Effect of aging at different temperatures on LAOS properties and secondary protein structure of hard wheat flour dough

S. Turksoy, M.Y. Erturk, J. Bonilla*, H. Turasan, J.L. Kokini

*Corresponding author for this work

Research output: Contribution to journalJournal articleResearchpeer-review

Abstract

The effects of aging from t = 0–108 h at two different temperatures (4 and 25 °C) on the non-linear viscoelastic rheological properties and secondary protein structure of hard wheat flour dough (HWD) were investigated using large amplitude oscillatory shear tests (LAOS) coupled with Fourier transform infrared spectroscopy (FTIR) and SDS-PAGE. Storage (G') and loss (G'') moduli rapidly decreased during aging at 25 °C. Subjecting HWD to progressively longer aging times at 25 °C caused dramatic changes in the non-linear viscoelastic properties demonstrated by strain softening (negative values of e3/e1) and shear thinning (negative values of v3/v1) behavior. Elastic Lissajous curves of the unaged control dough showed clockwise turn and wider elliptical trajectories as dough aging proceeds especially at higher temperatures. Other non-linear LAOS parameters (G'M-G''L, η'M-η'L, S and T) supported that aging process at higher temperature caused a progressive change in dough structure from strain stiffening to strain softening behavior while dough samples aged at 4 °C showed fairly close behavior with the control dough sample. FTIR spectra indicated that the relative content of β-sheet and β-turn structures decreased while the content of α-helix structure increased for all dough samples as a result of dough aging. SDS-PAGE results supported the breakdown of high molecular weight (HMW) and low molecular weight (LMW) glutenin subfractions. Aging at the higher temperature of 25 °C decreased the HMW/LMW ratio from 0.77 to 0.59, while the ratio was 0.73 for the dough aged at 4 °C which is fairly close to the control sample. Our results show that the degradation rate of gluten/starch network was triggered by aging at higher temperature, longer aging time, and natural fermentation which resulted in increasing acidity and increase in endogenous proteolytic and amylolytic activity, and also increasing gluten solubility and break down of intermolecular disulfide bonds at acid pH.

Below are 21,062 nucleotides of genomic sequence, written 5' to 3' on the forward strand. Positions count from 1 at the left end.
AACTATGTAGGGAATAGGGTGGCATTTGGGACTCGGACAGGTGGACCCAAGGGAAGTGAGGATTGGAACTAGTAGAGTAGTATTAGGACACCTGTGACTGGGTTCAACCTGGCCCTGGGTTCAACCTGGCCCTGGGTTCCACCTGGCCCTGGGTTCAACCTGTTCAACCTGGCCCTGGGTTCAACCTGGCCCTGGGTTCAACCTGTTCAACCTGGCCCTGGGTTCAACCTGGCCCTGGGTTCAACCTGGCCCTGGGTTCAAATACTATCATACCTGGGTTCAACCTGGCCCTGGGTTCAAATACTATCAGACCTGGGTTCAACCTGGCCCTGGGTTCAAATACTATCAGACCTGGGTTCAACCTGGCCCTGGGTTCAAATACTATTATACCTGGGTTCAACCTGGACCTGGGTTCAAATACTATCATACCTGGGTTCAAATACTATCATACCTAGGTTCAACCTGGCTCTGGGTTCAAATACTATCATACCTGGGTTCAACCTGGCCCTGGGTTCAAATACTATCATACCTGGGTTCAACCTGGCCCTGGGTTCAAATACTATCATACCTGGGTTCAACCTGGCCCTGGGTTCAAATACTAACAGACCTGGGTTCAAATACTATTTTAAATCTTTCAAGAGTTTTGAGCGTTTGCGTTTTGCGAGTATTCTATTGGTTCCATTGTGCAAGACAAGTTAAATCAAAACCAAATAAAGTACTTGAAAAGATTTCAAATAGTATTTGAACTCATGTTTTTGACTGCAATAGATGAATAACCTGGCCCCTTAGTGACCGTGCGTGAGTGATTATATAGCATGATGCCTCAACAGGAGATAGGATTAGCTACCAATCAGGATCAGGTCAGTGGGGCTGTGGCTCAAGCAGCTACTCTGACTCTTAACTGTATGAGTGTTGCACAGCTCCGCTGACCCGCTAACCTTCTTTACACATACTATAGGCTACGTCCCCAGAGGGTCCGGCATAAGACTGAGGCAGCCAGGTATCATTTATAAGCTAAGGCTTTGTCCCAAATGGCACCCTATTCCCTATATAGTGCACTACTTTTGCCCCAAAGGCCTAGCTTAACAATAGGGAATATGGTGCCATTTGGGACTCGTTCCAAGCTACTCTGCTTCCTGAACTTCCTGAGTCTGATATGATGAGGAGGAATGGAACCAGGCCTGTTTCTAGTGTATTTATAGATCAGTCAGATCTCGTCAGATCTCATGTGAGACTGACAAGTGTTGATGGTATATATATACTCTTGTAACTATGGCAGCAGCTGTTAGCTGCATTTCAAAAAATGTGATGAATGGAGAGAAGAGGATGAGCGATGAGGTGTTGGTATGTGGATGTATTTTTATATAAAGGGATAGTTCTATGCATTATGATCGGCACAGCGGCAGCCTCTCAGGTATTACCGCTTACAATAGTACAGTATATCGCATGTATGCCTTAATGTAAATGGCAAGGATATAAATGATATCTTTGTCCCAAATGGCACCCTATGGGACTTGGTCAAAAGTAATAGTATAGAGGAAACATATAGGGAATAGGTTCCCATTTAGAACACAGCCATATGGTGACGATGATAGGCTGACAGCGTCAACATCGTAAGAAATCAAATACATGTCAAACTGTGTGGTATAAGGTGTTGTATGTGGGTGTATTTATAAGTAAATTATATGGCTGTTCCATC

Original languageEnglish
Article number102926
JournalJournal of Cereal Science
Number of pages10
ISSN0733-5210
DOIs
Publication statusPublished - 2020
Externally publishedYes

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